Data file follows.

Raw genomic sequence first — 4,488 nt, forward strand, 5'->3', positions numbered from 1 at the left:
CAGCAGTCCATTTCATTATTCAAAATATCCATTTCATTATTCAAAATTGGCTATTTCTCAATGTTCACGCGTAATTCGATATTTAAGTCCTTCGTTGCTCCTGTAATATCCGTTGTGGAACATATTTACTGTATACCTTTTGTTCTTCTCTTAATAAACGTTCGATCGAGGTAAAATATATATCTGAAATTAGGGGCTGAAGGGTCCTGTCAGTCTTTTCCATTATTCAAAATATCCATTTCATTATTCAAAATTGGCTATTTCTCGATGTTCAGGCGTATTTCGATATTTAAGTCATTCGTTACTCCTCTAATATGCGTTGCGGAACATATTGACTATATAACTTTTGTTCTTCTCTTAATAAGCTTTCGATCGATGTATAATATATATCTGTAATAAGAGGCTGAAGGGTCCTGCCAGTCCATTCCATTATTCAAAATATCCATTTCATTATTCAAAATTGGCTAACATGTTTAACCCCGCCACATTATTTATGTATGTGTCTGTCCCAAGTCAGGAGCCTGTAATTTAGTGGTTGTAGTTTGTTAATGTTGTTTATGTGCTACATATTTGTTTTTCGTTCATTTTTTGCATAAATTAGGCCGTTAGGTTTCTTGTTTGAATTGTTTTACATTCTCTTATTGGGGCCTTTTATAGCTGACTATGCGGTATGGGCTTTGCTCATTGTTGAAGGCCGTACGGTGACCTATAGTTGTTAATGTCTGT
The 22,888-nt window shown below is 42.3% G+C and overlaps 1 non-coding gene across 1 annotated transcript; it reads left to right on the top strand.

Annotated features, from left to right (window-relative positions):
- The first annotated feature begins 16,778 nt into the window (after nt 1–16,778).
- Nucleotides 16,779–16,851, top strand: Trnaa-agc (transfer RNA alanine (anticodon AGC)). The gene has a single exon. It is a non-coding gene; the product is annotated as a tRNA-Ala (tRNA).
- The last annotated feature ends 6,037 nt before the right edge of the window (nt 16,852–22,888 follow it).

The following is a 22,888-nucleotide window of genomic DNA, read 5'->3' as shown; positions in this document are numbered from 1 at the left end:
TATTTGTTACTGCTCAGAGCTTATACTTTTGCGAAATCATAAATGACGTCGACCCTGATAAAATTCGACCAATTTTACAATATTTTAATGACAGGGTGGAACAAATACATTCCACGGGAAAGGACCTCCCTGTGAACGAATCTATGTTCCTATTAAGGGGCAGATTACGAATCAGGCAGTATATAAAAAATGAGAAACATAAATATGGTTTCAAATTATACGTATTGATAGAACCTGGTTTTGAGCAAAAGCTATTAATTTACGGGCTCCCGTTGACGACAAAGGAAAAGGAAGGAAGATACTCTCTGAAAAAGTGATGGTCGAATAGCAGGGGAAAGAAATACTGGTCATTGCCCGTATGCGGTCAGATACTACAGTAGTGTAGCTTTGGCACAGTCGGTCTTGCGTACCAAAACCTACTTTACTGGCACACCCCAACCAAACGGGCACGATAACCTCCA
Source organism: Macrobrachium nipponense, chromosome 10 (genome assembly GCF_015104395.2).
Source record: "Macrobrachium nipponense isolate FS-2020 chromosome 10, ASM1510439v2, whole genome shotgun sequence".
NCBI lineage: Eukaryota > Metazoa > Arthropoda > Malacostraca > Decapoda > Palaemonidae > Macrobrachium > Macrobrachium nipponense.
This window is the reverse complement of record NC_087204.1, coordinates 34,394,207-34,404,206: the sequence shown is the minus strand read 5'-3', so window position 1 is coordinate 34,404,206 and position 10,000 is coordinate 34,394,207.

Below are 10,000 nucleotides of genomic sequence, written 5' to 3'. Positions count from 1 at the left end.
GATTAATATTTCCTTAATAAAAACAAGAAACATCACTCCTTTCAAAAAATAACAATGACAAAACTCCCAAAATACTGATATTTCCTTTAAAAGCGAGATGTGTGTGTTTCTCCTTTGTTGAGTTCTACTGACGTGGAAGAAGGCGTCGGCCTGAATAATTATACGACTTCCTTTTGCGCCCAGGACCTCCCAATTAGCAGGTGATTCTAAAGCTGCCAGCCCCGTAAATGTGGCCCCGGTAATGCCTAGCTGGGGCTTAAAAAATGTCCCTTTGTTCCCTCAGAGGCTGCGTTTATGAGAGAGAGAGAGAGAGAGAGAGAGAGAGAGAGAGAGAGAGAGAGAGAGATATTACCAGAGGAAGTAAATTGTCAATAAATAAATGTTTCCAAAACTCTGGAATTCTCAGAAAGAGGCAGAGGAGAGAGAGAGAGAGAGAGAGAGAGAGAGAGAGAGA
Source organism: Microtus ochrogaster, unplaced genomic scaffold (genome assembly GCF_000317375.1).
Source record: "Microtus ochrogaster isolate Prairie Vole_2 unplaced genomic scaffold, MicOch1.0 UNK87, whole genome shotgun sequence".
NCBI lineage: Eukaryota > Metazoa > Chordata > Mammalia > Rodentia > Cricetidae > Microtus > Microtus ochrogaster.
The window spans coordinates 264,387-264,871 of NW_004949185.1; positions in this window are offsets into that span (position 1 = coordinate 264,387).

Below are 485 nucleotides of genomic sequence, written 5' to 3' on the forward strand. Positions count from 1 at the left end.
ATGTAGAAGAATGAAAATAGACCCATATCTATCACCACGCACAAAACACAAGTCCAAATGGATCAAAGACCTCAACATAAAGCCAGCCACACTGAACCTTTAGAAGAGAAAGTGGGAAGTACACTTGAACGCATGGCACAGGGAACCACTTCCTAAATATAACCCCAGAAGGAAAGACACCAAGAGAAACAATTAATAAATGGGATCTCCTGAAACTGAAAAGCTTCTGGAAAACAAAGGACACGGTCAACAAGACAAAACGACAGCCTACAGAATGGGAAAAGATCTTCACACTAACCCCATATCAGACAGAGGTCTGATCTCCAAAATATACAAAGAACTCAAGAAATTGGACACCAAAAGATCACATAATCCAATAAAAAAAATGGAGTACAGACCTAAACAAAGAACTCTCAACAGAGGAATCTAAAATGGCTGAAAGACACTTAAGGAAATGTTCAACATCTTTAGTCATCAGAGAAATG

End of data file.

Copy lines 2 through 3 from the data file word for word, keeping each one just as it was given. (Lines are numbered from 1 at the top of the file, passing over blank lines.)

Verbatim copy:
CAGCAGTCCATTTCATTATTCAAAATATCCATTTCATTATTCAAAATTGGCTATTTCTCAATGTTCACGCGTAATTCGATATTTAAGTCCTTCGTTGCTCCTGTAATATCCGTTGTGGAACATATTTACTGTATACCTTTTGTTCTTCTCTTAATAAACGTTCGATCGAGGTAAAATATATATCTGAAATTAGGGGCTGAAGGGTCCTGTCAGTCTTTTCCATTATTCAAAATATCCATTTCATTATTCAAAATTGGCTATTTCTCGATGTTCAGGCGTATTTCGATATTTAAGTCATTCGTTACTCCTCTAATATGCGTTGCGGAACATATTGACTATATAACTTTTGTTCTTCTCTTAATAAGCTTTCGATCGATGTATAATATATATCTGTAATAAGAGGCTGAAGGGTCCTGCCAGTCCATTCCATTATTCAAAATATCCATTTCATTATTCAAAATTGGCTAACATGTTTAACCCCGCCACATTATTTATGTATGTGTCTGTCCCAAGTCAGGAGCCTGTAATTTAGTGGTTGTAGTTTGTTAATGTTGTTTATGTGCTACATATTTGTTTTTCGTTCATTTTTTGCATAAATTAGGCCGTTAGGTTTCTTGTTTGAATTGTTTTACATTCTCTTATTGGGGCCTTTTATAGCTGACTATGCGGTATGGGCTTTGCTCATTGTTGAAGGCCGTACGGTGACCTATAGTTGTTAATGTCTGT
The 22,888-nt window shown below is 42.3% G+C and overlaps 1 non-coding gene across 1 annotated transcript; it reads left to right on the top strand.